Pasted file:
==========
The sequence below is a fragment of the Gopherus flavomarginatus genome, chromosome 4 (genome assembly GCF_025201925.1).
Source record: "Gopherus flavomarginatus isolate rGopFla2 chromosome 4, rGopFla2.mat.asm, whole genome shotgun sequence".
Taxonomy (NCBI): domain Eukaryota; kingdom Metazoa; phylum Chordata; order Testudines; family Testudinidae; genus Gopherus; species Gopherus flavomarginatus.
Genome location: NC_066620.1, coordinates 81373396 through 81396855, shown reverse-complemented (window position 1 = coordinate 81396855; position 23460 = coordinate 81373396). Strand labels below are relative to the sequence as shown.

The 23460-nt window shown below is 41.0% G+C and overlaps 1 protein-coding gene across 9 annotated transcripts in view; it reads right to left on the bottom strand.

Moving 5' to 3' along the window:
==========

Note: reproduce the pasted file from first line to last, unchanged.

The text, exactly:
The sequence below is a fragment of the Gopherus flavomarginatus genome, chromosome 4 (genome assembly GCF_025201925.1).
Source record: "Gopherus flavomarginatus isolate rGopFla2 chromosome 4, rGopFla2.mat.asm, whole genome shotgun sequence".
Taxonomy (NCBI): domain Eukaryota; kingdom Metazoa; phylum Chordata; order Testudines; family Testudinidae; genus Gopherus; species Gopherus flavomarginatus.
Genome location: NC_066620.1, coordinates 81373396 through 81396855, shown reverse-complemented (window position 1 = coordinate 81396855; position 23460 = coordinate 81373396). Strand labels below are relative to the sequence as shown.

The 23460-nt window shown below is 41.0% G+C and overlaps 1 protein-coding gene across 9 annotated transcripts in view; it reads right to left on the bottom strand.

Moving 5' to 3' along the window: